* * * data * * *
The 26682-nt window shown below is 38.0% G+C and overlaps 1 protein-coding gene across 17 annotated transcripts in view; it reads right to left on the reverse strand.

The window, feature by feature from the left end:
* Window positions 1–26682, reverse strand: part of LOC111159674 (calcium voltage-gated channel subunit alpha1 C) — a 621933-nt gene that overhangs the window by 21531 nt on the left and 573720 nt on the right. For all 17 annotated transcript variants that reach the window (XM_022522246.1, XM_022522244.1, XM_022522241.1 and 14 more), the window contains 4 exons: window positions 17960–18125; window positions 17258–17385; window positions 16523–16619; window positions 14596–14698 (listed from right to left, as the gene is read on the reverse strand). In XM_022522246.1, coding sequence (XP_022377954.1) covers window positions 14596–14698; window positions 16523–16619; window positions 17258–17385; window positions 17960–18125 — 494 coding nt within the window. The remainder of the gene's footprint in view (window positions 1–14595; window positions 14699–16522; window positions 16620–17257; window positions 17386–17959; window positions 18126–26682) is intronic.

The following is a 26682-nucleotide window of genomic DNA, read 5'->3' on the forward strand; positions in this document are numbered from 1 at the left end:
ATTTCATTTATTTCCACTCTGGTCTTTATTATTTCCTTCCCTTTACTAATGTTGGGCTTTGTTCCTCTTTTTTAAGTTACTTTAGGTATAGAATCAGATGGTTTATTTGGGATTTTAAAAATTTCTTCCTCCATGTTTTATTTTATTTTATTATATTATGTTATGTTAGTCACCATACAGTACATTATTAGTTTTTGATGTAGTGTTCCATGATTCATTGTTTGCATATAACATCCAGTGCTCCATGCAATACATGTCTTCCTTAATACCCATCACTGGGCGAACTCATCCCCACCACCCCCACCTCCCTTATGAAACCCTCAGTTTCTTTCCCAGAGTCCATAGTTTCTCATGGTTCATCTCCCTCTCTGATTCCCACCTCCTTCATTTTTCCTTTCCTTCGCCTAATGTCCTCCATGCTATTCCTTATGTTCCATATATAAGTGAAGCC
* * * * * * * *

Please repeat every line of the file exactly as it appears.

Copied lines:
The 26682-nt window shown below is 38.0% G+C and overlaps 1 protein-coding gene across 17 annotated transcripts in view; it reads right to left on the reverse strand.

The window, feature by feature from the left end:
* Window positions 1–26682, reverse strand: part of LOC111159674 (calcium voltage-gated channel subunit alpha1 C) — a 621933-nt gene that overhangs the window by 21531 nt on the left and 573720 nt on the right. For all 17 annotated transcript variants that reach the window (XM_022522246.1, XM_022522244.1, XM_022522241.1 and 14 more), the window contains 4 exons: window positions 17960–18125; window positions 17258–17385; window positions 16523–16619; window positions 14596–14698 (listed from right to left, as the gene is read on the reverse strand). In XM_022522246.1, coding sequence (XP_022377954.1) covers window positions 14596–14698; window positions 16523–16619; window positions 17258–17385; window positions 17960–18125 — 494 coding nt within the window. The remainder of the gene's footprint in view (window positions 1–14595; window positions 14699–16522; window positions 16620–17257; window positions 17386–17959; window positions 18126–26682) is intronic.

The following is a 26682-nucleotide window of genomic DNA, read 5'->3' on the forward strand; positions in this document are numbered from 1 at the left end:
ATTTCATTTATTTCCACTCTGGTCTTTATTATTTCCTTCCCTTTACTAATGTTGGGCTTTGTTCCTCTTTTTTAAGTTACTTTAGGTATAGAATCAGATGGTTTATTTGGGATTTTAAAAATTTCTTCCTCCATGTTTTATTTTATTTTATTATATTATGTTATGTTAGTCACCATACAGTACATTATTAGTTTTTGATGTAGTGTTCCATGATTCATTGTTTGCATATAACATCCAGTGCTCCATGCAATACATGTCTTCCTTAATACCCATCACTGGGCGAACTCATCCCCACCACCCCCACCTCCCTTATGAAACCCTCAGTTTCTTTCCCAGAGTCCATAGTTTCTCATGGTTCATCTCCCTCTCTGATTCCCACCTCCTTCATTTTTCCTTTCCTTCGCCTAATGTCCTCCATGCTATTCCTTATGTTCCATATATAAGTGAAGCC